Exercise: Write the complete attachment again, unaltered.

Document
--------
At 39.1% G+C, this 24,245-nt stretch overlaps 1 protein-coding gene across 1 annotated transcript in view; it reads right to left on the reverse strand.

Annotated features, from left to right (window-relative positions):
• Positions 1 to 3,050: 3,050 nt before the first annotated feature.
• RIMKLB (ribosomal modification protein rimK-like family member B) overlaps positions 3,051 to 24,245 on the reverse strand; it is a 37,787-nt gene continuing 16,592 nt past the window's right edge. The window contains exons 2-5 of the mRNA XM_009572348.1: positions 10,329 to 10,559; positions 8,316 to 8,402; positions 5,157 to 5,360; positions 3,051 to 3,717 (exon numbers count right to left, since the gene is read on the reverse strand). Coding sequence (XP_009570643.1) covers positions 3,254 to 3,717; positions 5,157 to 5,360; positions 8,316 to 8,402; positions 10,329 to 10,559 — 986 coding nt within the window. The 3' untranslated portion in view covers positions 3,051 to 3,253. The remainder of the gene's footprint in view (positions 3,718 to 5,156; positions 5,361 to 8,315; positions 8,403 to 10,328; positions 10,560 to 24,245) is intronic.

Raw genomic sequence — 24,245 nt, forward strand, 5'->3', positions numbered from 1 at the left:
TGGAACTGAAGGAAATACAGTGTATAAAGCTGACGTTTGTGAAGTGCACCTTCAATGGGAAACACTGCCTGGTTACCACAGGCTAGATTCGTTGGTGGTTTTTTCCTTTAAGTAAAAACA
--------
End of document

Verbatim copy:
At 39.1% G+C, this 24,245-nt stretch overlaps 1 protein-coding gene across 1 annotated transcript in view; it reads right to left on the reverse strand.

Annotated features, from left to right (window-relative positions):
• Positions 1 to 3,050: 3,050 nt before the first annotated feature.
• RIMKLB (ribosomal modification protein rimK-like family member B) overlaps positions 3,051 to 24,245 on the reverse strand; it is a 37,787-nt gene continuing 16,592 nt past the window's right edge. The window contains exons 2-5 of the mRNA XM_009572348.1: positions 10,329 to 10,559; positions 8,316 to 8,402; positions 5,157 to 5,360; positions 3,051 to 3,717 (exon numbers count right to left, since the gene is read on the reverse strand). Coding sequence (XP_009570643.1) covers positions 3,254 to 3,717; positions 5,157 to 5,360; positions 8,316 to 8,402; positions 10,329 to 10,559 — 986 coding nt within the window. The 3' untranslated portion in view covers positions 3,051 to 3,253. The remainder of the gene's footprint in view (positions 3,718 to 5,156; positions 5,361 to 8,315; positions 8,403 to 10,328; positions 10,560 to 24,245) is intronic.

Raw genomic sequence — 24,245 nt, forward strand, 5'->3', positions numbered from 1 at the left:
TGGAACTGAAGGAAATACAGTGTATAAAGCTGACGTTTGTGAAGTGCACCTTCAATGGGAAACACTGCCTGGTTACCACAGGCTAGATTCGTTGGTGGTTTTTTCCTTTAAGTAAAAACA